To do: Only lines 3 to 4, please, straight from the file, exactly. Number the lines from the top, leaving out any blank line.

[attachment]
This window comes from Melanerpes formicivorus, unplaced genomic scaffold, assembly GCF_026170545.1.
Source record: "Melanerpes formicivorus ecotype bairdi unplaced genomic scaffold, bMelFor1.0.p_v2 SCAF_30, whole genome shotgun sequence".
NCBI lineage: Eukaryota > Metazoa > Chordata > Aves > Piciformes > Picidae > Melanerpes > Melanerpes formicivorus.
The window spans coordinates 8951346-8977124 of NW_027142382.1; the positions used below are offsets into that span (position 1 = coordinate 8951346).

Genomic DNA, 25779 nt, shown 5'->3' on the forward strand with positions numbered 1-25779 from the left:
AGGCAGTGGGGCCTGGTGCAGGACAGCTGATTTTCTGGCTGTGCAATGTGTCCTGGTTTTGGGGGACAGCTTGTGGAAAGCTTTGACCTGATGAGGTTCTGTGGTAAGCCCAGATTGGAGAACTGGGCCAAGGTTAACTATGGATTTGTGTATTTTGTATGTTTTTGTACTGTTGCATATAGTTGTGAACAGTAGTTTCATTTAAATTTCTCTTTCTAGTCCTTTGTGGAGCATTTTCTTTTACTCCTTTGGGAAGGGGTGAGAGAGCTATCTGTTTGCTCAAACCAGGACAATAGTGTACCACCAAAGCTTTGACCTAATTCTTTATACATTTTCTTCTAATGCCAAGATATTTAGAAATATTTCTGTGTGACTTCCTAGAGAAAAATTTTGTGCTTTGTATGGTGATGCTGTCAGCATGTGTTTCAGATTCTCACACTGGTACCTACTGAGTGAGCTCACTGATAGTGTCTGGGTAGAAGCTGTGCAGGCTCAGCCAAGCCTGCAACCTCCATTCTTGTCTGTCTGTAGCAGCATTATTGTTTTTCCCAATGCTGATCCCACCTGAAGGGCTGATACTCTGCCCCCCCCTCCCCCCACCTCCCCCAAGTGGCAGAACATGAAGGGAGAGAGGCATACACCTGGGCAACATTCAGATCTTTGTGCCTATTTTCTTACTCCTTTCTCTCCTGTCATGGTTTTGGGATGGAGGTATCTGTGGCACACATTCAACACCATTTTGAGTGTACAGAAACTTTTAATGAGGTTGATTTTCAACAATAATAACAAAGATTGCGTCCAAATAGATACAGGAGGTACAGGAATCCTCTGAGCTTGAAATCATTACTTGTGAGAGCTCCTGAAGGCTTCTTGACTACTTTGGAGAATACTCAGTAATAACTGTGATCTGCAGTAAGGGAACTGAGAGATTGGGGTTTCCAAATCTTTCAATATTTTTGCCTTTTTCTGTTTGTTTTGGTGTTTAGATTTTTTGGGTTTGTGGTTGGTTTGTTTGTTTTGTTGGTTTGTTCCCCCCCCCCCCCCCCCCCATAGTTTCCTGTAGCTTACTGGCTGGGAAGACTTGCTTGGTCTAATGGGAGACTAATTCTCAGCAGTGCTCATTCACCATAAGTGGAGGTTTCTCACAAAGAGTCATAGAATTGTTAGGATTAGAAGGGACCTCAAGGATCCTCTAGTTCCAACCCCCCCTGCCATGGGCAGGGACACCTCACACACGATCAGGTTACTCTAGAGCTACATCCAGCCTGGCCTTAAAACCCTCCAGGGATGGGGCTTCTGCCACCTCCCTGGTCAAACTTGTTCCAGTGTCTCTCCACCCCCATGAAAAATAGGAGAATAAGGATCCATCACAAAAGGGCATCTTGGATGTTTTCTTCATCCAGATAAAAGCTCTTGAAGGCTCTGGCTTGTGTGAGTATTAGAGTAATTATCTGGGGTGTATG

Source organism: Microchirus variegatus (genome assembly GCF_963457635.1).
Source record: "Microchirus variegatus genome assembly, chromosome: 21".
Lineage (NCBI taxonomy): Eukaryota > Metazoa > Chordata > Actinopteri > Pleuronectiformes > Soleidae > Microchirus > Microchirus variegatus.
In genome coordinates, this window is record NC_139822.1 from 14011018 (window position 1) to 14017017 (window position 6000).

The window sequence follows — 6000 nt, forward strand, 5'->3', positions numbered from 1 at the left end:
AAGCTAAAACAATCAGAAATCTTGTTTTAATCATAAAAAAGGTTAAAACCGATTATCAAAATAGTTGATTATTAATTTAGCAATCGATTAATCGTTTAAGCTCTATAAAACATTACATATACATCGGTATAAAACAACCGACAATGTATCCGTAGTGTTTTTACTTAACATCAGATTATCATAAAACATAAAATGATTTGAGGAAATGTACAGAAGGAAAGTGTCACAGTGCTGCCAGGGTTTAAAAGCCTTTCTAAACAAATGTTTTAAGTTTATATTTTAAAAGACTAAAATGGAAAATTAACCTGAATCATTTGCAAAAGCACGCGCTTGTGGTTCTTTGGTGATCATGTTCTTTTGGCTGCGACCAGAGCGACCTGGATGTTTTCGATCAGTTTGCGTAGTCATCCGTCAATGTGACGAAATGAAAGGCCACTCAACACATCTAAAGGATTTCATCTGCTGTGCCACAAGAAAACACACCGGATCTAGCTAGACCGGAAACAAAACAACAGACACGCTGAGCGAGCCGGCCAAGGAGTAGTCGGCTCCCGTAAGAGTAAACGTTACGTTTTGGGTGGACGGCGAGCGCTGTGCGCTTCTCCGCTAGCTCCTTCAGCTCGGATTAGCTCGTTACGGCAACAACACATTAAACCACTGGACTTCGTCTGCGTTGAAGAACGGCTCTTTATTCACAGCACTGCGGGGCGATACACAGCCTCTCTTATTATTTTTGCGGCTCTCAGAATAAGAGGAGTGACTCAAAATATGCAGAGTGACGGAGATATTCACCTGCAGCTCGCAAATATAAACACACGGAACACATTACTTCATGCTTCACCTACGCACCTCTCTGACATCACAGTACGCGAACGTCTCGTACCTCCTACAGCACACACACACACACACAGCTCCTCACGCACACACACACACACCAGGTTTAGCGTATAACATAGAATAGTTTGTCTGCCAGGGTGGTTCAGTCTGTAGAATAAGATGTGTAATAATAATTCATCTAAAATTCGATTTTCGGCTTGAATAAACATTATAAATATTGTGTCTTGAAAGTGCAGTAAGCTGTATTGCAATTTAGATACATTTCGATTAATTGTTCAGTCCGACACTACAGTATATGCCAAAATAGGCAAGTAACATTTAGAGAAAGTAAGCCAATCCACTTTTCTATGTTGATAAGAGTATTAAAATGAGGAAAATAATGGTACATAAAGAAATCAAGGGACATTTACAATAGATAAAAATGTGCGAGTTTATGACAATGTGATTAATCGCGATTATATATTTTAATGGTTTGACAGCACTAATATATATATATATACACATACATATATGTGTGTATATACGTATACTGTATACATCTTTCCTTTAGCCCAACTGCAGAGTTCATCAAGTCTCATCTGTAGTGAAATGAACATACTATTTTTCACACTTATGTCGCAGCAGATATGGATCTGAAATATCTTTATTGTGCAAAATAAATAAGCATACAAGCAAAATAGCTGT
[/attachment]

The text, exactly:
NCBI lineage: Eukaryota > Metazoa > Chordata > Aves > Piciformes > Picidae > Melanerpes > Melanerpes formicivorus.
The window spans coordinates 8951346-8977124 of NW_027142382.1; the positions used below are offsets into that span (position 1 = coordinate 8951346).